Some people have plenty of time to tinker around in their garden until their heart’s content, but if that doesn’t describe you, you are going to find this list super handy.
Many gardeners, including me, love to have flower beds bursting with color all season long. As you might guess, there are thousands of annuals, perennials, and shrubs available to plant in your garden.
Each spring, we look forward to the sight of trees loaded with delicate blossoms. There’s a reason people travel from all over the world for cherry blossom, or sakura, season in Japan.
Butterflies, birds, bees, bats, and beetles are pollinators. They transfer pollen to fertilize plants.
We all know that too much rain mixed with humidity and the late summer heat presents various challenges in your garden that you need to look out for: fungal disease, weeds, and pests.
Based on the mind-blowing number of boxwood samples that arrive daily at our Wilmette store and are being seen by our landscape team, there’s a big, post-winter problem. The damage is largely attributable to two things- an insect (Boxwood leafminer) and record-breaking low winter temperatures.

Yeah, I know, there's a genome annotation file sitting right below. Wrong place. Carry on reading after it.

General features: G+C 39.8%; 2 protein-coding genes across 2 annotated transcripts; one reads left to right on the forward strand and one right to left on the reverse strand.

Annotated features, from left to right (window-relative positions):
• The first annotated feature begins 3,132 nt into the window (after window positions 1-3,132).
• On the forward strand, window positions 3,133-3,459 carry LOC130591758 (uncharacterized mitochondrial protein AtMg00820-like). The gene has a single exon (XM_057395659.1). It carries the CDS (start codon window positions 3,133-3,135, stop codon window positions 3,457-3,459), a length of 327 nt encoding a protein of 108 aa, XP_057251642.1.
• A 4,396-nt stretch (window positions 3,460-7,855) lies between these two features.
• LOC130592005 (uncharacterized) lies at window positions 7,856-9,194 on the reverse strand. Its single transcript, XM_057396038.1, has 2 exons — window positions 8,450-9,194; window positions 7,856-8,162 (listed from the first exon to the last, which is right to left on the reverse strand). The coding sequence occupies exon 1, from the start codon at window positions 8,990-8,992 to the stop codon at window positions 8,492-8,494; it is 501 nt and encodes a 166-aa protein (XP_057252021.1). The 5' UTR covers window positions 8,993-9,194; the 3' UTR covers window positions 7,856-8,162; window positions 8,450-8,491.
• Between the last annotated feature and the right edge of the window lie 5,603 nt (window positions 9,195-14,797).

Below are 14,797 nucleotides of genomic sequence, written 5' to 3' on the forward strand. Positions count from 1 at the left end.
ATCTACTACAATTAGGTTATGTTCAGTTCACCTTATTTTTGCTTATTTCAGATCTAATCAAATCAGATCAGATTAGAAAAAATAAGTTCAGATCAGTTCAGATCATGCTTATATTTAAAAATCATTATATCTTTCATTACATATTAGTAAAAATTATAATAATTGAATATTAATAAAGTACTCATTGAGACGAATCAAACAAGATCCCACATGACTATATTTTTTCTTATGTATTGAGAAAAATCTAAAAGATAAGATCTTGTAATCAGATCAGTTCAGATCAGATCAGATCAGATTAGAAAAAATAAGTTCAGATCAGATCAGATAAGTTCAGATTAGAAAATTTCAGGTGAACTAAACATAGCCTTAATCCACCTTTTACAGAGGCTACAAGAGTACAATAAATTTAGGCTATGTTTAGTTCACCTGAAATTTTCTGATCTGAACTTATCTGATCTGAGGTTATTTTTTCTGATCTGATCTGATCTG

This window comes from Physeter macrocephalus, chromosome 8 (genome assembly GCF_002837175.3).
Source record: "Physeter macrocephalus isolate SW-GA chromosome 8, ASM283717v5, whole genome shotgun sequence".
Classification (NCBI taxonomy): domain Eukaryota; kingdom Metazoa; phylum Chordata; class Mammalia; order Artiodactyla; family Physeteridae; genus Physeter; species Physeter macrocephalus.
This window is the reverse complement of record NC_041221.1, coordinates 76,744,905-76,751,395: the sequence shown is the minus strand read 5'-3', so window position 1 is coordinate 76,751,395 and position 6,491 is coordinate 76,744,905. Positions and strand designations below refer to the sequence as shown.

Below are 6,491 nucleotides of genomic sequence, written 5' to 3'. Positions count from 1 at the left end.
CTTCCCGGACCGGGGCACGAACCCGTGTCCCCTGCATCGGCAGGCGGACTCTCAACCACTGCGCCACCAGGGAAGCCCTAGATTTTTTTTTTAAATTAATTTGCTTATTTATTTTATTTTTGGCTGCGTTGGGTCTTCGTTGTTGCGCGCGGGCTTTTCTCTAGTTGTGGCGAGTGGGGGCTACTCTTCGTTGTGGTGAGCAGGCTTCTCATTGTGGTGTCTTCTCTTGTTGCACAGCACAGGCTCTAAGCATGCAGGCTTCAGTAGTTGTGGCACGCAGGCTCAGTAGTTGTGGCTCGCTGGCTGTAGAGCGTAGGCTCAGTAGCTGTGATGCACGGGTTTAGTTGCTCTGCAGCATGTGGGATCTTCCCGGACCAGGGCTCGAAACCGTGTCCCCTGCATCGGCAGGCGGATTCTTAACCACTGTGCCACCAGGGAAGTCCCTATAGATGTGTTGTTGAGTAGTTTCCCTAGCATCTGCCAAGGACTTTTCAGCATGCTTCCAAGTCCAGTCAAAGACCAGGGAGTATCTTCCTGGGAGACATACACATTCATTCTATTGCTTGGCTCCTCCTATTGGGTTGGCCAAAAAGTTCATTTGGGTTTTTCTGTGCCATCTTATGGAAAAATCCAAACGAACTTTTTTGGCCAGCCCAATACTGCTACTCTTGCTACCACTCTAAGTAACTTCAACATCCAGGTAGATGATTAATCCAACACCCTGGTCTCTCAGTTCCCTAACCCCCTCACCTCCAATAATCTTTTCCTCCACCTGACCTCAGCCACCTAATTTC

Sod is an alternative to seeding, and it has numerous benefits that help your lawn to thrive. Here are some considerations to think about when it comes to laying sod versus seeding your lawn.
Free time on your hands? Avoiding social spaces, but need some time outside? Consider a few gardening tasks that can be accomplished in the next couple of weeks!
Fertilize your spring flowering bulbs with a slower-releasing granular of one to two pounds of 10-10-10 per 100 square feet when shoots first appear in spring and ideally four to six weeks before bloom.
Mammoth dandelions, carpets of Creeping Charlie and a smattering of lambsquarters, purslane and foxtail are flourishing while we stay in our homes during the rainy spring. Weeds can be a conundrum for most gardeners and may even cause some to throw in the trowel.